ROK to cover aid package for ex-comfort women

ROK to cover aid package for ex-comfort women

Kerry Wise
January 10, 2018

The agreement is a promise between two countries, he said.

South Korea said Tuesday it will not try to renegotiate a 2015 deal with Japan on "comfort women", who forced to work in Japanese wartime military brothels, saying it is an official agreement between the two countries. The term was first suggested by the South Korean government with the intent of expressing the will to "never withdraw from apology".

"We can not accept at all South Korea's demand of further action from Japan despite the fact that, with this 2015 agreement, we affirmed the final and irreversible resolution of the comfort women issue", Kono added.

In Tokyo, Japanese Foreign Minister Taro Kono repeated his government's call for Seoul to uphold the pact, which he called "final and irreversible".

The South Korean government will shoulder the cost of the ¥1 billion contributed by the Japanese government to provide financial support to so-called former comfort women in South Korea, Foreign Minister Kang Kyung Wha said Tuesday.

In particular, with the PyeongChang Olympic Games just around the corner, the party stated that the announcement comes at the "worst strategic time ever" and does not meet even the government's own intent to invite the Abe administration to the Olympics.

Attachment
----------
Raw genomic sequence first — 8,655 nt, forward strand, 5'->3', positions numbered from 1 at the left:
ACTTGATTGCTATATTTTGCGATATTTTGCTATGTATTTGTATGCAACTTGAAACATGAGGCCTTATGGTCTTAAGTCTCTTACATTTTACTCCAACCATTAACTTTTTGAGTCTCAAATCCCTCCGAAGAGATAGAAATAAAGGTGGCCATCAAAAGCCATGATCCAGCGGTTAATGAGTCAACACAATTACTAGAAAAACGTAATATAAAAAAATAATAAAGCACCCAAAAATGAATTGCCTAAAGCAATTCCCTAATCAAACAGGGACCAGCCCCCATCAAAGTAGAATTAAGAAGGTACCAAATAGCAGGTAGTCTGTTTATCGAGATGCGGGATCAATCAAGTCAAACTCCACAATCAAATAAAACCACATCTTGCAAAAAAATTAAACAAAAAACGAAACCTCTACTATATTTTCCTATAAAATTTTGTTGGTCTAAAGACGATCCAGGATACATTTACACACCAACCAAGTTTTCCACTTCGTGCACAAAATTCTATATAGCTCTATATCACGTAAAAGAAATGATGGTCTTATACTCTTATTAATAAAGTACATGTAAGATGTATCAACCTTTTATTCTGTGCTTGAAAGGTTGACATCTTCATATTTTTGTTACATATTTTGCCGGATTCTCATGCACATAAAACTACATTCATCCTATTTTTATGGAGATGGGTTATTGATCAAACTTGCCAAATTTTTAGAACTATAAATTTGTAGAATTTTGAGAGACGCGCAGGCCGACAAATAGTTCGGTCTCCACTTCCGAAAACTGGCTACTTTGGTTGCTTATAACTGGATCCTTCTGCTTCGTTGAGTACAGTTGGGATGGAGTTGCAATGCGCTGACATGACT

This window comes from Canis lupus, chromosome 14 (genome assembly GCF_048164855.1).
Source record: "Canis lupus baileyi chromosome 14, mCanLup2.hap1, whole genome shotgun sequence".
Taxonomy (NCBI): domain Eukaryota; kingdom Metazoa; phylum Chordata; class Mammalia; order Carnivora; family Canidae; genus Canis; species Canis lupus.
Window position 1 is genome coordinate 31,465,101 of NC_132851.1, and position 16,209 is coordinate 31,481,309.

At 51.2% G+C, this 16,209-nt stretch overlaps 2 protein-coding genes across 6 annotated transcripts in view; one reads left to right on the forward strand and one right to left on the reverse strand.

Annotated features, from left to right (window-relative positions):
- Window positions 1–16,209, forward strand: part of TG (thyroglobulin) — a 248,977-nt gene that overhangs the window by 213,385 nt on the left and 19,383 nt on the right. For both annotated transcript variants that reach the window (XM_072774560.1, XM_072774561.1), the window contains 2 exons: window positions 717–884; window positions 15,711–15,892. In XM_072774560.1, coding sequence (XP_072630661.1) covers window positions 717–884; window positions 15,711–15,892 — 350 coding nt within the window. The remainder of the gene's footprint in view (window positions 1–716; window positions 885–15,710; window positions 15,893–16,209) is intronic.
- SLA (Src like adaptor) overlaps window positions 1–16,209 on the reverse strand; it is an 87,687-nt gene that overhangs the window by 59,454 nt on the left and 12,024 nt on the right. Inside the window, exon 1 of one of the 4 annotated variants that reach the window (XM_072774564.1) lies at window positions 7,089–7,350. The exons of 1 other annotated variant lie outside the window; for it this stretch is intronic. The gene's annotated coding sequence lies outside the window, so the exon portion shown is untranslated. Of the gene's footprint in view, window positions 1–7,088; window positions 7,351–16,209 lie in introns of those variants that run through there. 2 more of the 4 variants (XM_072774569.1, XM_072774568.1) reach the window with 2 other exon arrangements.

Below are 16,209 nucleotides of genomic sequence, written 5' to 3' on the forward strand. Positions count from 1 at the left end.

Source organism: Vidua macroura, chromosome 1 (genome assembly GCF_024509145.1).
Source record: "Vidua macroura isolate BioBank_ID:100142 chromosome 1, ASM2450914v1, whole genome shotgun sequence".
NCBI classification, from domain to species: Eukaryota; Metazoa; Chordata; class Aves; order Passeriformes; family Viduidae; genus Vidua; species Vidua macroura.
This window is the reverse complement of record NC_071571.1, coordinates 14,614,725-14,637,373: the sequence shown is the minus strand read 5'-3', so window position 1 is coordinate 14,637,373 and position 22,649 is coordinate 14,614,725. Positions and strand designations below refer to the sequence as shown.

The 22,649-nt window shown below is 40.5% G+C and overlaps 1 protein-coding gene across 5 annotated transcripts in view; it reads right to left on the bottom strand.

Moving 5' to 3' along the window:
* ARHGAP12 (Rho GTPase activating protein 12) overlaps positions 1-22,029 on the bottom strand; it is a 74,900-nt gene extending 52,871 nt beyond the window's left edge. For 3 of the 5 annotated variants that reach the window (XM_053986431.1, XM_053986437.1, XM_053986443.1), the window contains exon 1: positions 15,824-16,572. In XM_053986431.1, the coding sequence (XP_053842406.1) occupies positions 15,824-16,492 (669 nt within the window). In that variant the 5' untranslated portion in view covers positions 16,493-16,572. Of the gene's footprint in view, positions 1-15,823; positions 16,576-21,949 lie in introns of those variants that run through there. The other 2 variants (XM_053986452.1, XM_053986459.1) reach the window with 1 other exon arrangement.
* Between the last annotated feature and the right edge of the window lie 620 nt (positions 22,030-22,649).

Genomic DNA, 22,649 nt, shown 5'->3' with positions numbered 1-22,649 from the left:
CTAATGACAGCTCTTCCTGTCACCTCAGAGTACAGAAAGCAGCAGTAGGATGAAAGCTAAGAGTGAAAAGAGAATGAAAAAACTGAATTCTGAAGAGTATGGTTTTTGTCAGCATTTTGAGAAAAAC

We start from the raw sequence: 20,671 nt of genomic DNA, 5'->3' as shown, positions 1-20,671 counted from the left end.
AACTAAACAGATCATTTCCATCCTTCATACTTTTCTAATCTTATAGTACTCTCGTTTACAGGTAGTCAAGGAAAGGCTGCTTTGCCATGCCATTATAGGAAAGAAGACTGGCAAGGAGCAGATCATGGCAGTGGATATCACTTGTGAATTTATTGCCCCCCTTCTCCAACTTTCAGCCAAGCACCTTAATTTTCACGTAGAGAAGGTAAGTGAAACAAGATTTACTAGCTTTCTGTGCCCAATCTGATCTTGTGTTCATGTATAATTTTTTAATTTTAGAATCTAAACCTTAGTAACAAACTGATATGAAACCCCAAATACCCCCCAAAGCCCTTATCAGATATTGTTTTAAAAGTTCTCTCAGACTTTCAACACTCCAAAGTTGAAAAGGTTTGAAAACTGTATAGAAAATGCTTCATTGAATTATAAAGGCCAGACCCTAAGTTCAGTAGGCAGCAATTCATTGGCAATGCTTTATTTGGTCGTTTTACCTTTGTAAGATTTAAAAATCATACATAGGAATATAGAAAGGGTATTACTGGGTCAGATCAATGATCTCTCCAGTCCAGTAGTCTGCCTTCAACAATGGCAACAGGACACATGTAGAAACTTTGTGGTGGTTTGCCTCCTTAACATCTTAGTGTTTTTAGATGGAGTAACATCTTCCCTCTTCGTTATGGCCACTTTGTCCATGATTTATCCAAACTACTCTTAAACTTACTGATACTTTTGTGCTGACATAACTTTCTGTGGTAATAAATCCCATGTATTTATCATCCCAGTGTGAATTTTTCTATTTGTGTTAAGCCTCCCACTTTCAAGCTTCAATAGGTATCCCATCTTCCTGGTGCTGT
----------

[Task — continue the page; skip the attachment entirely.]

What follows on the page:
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South Korea's Ministry of Foreign Affairs said that they will be holding bureau-level talks with Japan on January 8 to exchange opinions on the matter.

"Third, the 2015 agreement on the issue of the Japanese military wartime sex slavery victims can not be a genuine solution as it did not reflect the opinions of the elderly women".

South Korean President Moon Jae-in won an election a year ago after promises on the campaign trail to renegotiate the deal.

"(Seoul) is expected to urge Tokyo to take responsible steps vis-a-vis wrong (parts of the) deal in line with the seriousness of the comfort women issue and the spirit of the principles of universality for mankind", the source added. To Japan's chagrin, a similar statue went up in front of the consulate in Busan soon after.

Sources familiar with the issue said the remaining survivors refused to accept the money from the foundation, demanding direct compensation from the Japanese government instead, or for other reasons. Reportedly, the United States has indicated its "fatigue over history" when it came to the long-term question of cold relations between South Korea and Japan stemming from historical issues.